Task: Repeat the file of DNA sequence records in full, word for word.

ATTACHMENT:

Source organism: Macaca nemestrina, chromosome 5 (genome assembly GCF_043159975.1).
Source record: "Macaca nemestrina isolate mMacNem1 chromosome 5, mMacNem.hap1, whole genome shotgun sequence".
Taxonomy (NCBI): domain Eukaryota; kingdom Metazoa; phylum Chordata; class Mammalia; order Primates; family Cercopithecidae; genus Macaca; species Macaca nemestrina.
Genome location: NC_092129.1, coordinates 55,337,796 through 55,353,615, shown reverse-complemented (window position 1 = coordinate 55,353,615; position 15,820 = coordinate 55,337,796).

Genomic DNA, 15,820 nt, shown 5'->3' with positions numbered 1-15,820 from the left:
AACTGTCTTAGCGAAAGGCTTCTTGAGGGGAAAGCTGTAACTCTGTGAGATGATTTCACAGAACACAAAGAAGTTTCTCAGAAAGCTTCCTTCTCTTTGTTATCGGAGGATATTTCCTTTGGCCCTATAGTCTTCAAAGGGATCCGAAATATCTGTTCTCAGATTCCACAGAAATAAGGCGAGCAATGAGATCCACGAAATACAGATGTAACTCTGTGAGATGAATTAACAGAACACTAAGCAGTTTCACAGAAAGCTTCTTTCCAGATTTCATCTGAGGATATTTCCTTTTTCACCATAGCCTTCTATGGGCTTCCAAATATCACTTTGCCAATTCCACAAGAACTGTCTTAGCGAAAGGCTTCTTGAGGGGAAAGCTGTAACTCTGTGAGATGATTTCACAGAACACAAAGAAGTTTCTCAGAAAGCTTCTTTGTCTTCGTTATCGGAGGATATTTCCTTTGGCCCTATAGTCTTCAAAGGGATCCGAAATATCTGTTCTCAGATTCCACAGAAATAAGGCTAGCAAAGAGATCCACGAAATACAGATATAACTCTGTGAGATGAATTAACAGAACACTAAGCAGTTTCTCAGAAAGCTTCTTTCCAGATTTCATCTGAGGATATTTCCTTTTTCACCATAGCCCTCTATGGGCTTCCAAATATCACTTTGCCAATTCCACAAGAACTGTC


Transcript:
Source organism: Macaca nemestrina, chromosome 5 (genome assembly GCF_043159975.1).
Source record: "Macaca nemestrina isolate mMacNem1 chromosome 5, mMacNem.hap1, whole genome shotgun sequence".
Taxonomy (NCBI): domain Eukaryota; kingdom Metazoa; phylum Chordata; class Mammalia; order Primates; family Cercopithecidae; genus Macaca; species Macaca nemestrina.
Genome location: NC_092129.1, coordinates 55,337,796 through 55,353,615, shown reverse-complemented (window position 1 = coordinate 55,353,615; position 15,820 = coordinate 55,337,796).

Genomic DNA, 15,820 nt, shown 5'->3' with positions numbered 1-15,820 from the left:
AACTGTCTTAGCGAAAGGCTTCTTGAGGGGAAAGCTGTAACTCTGTGAGATGATTTCACAGAACACAAAGAAGTTTCTCAGAAAGCTTCCTTCTCTTTGTTATCGGAGGATATTTCCTTTGGCCCTATAGTCTTCAAAGGGATCCGAAATATCTGTTCTCAGATTCCACAGAAATAAGGCGAGCAATGAGATCCACGAAATACAGATGTAACTCTGTGAGATGAATTAACAGAACACTAAGCAGTTTCACAGAAAGCTTCTTTCCAGATTTCATCTGAGGATATTTCCTTTTTCACCATAGCCTTCTATGGGCTTCCAAATATCACTTTGCCAATTCCACAAGAACTGTCTTAGCGAAAGGCTTCTTGAGGGGAAAGCTGTAACTCTGTGAGATGATTTCACAGAACACAAAGAAGTTTCTCAGAAAGCTTCTTTGTCTTCGTTATCGGAGGATATTTCCTTTGGCCCTATAGTCTTCAAAGGGATCCGAAATATCTGTTCTCAGATTCCACAGAAATAAGGCTAGCAAAGAGATCCACGAAATACAGATATAACTCTGTGAGATGAATTAACAGAACACTAAGCAGTTTCTCAGAAAGCTTCTTTCCAGATTTCATCTGAGGATATTTCCTTTTTCACCATAGCCCTCTATGGGCTTCCAAATATCACTTTGCCAATTCCACAAGAACTGTC